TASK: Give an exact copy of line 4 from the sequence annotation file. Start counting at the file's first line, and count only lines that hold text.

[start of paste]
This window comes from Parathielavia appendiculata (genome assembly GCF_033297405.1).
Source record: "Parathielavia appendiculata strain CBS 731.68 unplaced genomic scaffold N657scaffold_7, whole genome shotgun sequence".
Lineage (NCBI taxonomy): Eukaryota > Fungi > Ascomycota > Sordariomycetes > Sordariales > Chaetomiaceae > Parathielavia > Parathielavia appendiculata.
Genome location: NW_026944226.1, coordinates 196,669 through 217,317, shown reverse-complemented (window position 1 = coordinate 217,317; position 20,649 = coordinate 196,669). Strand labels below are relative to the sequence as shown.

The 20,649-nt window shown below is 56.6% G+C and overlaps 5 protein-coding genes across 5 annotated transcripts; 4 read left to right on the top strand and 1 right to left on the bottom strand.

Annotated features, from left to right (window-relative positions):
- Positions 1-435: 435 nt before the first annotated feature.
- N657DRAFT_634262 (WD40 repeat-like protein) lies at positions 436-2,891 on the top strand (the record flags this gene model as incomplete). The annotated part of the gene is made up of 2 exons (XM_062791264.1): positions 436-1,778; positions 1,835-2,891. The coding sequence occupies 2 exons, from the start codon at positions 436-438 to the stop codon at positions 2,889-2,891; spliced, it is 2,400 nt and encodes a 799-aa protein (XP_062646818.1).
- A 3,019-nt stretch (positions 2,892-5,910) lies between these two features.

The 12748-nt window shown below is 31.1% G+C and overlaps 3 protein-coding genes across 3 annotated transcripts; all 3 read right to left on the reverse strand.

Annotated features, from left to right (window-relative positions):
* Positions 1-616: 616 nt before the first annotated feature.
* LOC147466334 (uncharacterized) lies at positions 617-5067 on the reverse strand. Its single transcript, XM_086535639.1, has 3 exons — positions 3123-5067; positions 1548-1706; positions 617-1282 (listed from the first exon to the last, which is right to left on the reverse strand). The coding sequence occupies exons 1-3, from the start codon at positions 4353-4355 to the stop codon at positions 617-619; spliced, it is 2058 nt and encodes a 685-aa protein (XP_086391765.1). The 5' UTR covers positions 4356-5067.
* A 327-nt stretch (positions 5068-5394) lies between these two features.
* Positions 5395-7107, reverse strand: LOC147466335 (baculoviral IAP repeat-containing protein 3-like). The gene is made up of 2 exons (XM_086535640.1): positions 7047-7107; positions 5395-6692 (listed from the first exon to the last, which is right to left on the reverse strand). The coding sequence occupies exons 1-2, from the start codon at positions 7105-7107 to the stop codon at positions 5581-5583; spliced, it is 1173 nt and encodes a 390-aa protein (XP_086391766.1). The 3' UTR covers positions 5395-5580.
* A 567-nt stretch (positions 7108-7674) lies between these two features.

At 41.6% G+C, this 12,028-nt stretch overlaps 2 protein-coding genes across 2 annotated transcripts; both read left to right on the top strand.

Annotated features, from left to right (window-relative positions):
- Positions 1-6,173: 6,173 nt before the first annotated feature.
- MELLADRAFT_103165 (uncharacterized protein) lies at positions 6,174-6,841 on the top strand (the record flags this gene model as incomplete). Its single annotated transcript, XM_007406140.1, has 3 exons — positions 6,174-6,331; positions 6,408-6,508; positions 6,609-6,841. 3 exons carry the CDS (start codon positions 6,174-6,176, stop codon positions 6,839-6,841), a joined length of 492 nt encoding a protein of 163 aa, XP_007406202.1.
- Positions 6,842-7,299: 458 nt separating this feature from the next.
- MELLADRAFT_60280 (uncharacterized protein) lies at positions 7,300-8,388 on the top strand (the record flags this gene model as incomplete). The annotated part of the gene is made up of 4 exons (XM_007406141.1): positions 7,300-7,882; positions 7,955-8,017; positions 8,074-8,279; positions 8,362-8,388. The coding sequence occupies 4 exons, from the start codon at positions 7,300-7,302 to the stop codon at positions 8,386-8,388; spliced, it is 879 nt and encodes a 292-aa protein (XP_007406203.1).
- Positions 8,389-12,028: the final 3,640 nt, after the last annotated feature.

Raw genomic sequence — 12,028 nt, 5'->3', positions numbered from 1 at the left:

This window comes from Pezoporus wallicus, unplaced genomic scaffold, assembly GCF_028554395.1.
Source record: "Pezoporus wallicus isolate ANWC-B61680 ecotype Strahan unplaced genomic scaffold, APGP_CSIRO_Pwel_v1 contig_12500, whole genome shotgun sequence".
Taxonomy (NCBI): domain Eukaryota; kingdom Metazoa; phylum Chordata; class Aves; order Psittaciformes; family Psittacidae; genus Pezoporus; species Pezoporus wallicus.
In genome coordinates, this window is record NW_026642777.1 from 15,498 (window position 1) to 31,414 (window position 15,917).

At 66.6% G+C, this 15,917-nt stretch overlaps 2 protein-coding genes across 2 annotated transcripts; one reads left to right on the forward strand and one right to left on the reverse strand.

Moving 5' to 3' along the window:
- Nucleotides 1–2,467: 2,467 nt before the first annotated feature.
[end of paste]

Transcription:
Genome location: NW_026944226.1, coordinates 196,669 through 217,317, shown reverse-complemented (window position 1 = coordinate 217,317; position 20,649 = coordinate 196,669). Strand labels below are relative to the sequence as shown.